Some examples of this concept are how the dominant group stereotyped “both Jews and Irish as boorish, loud, stubborn, crude and given to humorous mishandling of the English language,” (Miller, 100). Their control of the mainstream of society saw that this “tradition of the stereotyped stage Irishman continued through the studios’ heyday, and even during their decline it was never really expunged,” (Miller, 100). After all, it was what they believed about the Irish and the players could not sell a role that was unbelievable. Stereotyped images of the Irish can still easily be seen today.
Although the “Irish were reflected on the screen, often simplistically and at best, as in the Irish Freedom films, ambiguously,” they were employed “behind the scenes…as writers, promoters, agents, directors, and publicity men,” (Miller, 107). Sometimes, the groups themselves helped the concepts of stereotypes to be propagated. For instance, negative impacts from outside of film included Irish Catholic vigilance system (Production Code), who annoyed moviegoers for decades with their attempts to censor content. Also, the House UnAmerican Activities Committee (HUAC) and Senator Joseph McCarthy (Miller, 108-109) left a painful legacy behind that only proved the widely held ideas of boorish and stubborn Irishmen.
Yet, despite the negative images, studios demanded actors who sounded Irish, (Miller, 100-101). Irish names “were acceptable on movie billboards,” (Miller, 101). This sounds strange, considering the experience of blacks and Jews, who had to hide their identity or stand in the background. The reason behind it was that “the Irish were common coin in the country, and their names were generally pronounceable,” (Miller, 101). Clark and Lynch are saying that because such enormous numbers of Irish immigrated to the United States, their numbers insisted on greater deference. This deference did not extend to telling fair stories about the Irish or considering them outside of an Anglo-Saxon interpretation of identity. This identity had been long forming, with roots in the old world, from which both groups had long ties.
Though the Irish held positions in the studios and could, like the Jews, have control over their image, that did not happen. They go on to point out that “script writing…never drew sufficient exercise of talent or attention to bring to the screen the keen realities of Irish-American experience,” (Miller, 102). The talent wasn’t drawn because writers were instead hired “to provide stock scripts,” not write enduring classics that would be lauded for all time (Miller, 102). Yet, there are enduring examples of the Irish in both those who worked behind the scenes as well as in front, (Miller 103). John Ford is one example, a well-known and beloved director (Miller, 103). Still, the examples are results of assimilation. The John Ford cannon of cinema is a list of films that contain all the above stereotypes and forward the ideology of the nation, and Ford was an Irishman.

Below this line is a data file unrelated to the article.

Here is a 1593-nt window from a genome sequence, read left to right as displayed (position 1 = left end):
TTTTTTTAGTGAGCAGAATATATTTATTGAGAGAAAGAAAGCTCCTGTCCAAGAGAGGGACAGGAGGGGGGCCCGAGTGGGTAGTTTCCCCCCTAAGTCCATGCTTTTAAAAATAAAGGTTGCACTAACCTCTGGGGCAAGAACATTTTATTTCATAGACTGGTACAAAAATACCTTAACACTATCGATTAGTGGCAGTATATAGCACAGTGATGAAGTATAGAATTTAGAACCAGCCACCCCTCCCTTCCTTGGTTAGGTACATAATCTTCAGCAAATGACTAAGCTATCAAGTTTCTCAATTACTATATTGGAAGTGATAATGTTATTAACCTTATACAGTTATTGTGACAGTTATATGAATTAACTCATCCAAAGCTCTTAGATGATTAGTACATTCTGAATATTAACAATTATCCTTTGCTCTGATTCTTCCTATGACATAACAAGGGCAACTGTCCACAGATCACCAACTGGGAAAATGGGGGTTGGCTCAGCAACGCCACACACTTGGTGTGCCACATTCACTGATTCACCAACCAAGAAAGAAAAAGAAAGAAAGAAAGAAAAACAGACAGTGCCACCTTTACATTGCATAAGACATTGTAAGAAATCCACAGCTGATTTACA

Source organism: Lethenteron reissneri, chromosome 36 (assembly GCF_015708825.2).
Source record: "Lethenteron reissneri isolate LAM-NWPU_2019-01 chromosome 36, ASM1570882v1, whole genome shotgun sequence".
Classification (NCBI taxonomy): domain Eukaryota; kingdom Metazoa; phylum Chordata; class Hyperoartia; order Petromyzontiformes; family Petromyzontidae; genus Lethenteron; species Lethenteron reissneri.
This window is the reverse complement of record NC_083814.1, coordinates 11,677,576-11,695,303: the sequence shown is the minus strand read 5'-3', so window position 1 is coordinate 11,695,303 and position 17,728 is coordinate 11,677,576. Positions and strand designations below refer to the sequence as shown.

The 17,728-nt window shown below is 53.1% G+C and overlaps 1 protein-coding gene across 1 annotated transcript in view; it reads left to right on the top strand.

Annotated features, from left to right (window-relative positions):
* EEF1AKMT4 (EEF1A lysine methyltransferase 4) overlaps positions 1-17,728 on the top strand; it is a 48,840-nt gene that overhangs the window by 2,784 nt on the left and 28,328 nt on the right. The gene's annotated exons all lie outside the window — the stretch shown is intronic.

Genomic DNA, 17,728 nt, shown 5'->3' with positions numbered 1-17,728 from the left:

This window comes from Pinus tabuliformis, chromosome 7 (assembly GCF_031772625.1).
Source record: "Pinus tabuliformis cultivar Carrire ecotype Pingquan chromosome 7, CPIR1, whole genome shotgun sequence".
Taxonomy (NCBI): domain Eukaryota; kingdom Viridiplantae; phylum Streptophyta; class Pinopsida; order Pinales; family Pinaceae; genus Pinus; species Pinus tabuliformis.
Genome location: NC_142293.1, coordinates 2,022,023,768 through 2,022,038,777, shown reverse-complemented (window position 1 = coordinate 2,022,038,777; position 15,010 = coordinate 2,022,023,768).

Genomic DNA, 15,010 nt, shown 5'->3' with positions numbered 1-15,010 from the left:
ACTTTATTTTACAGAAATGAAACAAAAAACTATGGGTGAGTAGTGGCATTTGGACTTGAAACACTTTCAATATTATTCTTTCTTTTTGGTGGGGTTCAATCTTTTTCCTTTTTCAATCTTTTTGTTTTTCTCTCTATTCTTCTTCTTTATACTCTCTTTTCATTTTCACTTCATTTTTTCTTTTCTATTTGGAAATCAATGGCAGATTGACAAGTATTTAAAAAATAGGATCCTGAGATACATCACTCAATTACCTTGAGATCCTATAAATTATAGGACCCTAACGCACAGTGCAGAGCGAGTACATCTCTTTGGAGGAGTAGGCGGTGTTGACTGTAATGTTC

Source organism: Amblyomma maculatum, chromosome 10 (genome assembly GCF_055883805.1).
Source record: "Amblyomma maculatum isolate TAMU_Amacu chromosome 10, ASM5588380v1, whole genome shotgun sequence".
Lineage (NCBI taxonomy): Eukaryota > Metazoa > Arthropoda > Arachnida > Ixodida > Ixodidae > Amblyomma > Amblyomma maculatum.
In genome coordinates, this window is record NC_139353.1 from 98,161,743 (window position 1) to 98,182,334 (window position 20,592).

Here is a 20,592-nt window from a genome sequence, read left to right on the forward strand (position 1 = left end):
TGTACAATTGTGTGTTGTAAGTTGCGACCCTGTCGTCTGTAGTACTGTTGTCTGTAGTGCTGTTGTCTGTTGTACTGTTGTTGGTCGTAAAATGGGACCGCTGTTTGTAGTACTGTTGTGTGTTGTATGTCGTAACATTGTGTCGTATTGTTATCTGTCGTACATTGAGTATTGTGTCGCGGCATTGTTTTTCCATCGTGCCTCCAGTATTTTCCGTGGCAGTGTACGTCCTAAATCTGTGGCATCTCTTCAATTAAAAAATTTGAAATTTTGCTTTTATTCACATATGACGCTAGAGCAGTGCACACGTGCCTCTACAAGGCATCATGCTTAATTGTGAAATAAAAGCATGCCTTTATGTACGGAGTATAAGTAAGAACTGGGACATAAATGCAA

By the time of this article, there were no films that “even tried to comprehend the huge subject of Irish immigration and its implications,” (Miller, 109). Clark and Lynch lament “the Irish have become more assimilated into the American mainstream, it is just possible that they may have lost some of their individuality and their color,” (Miller, 111). Fortunately, cinema has been leaning toward telling stories centered more on individual experience and highlighting the obstacles the underdog must overcome. I would argue that we now have such a film as Clark and Lynch were looking for. Gangs of New York (2002) is the tale of the Irish in America. It gets into all the ugly details of life in the Five Points, using stereotypes to draw in the audience with something familiar and then challenging that ideology by contrasting it with the Anglo-Saxon oppressor that drives the narrative of the story. It basically says, if the Irish were ugly, then so too were the so-called Americans who abused them. Far and Away (1992) attempted to do the same, but it’s more light-hearted approach seemed to miss the mark and fall into the same vein as the John Ford Irish films before it. It is arguably
inspired by Ford’s films. After all, Shannon is the ditzy Bridgette, though moneyed and far more educated than her love interest. Joseph is just another stubborn and boorish Irishman. What’s more, the entire film is about how Joseph must tame the wild Shannon and seek his due on the frontier. Gangs, though it makes use of stereotypes, gives a history and meaning to why they exist. It is the circumstances and the world that molds the few opportunities
that make Amsterdam’s behavior. Neither does he seek to tame Jenny, as much as rescue her from her fate, the fate of all of the Irish in Five Points who live at the mercy of Bill ‘The Butcher.’ Jenny thus becomes symbolic of Ireland, under threat of the English and following a bad path because all other opportunity has been denied her.
In viewing the images of the Irish on the screen, I am often struck by the persistent stereotypes. I even laughingly call the images and songs attached to this group racist. They’re not painful, but do strike an uncomfortable cord. I find that it echoes the sentiments of the Jewish filmmaker in poking fun at their cultural group and how some view this as self-hatred. I think that this is indicative of both groups being just on the edge, neither fully accepted nor fully rejected by the White social structure…”
Read more about Race and Ethnicity and get my citations here.
Don’t believe me? How about hearing what the Irish have to say…
“It’s a shame, America, that of all you could’ve inherited from us, you choose our excessive drinking and a kitsch celebration of nothing.”
“The annual green smug drinkfest that is St Patrick’s Day is back. Here is why it sucks.”
“Listen, the leprechauns. The goddamn leprechauns. We’ve got to stop with the leprechauns.”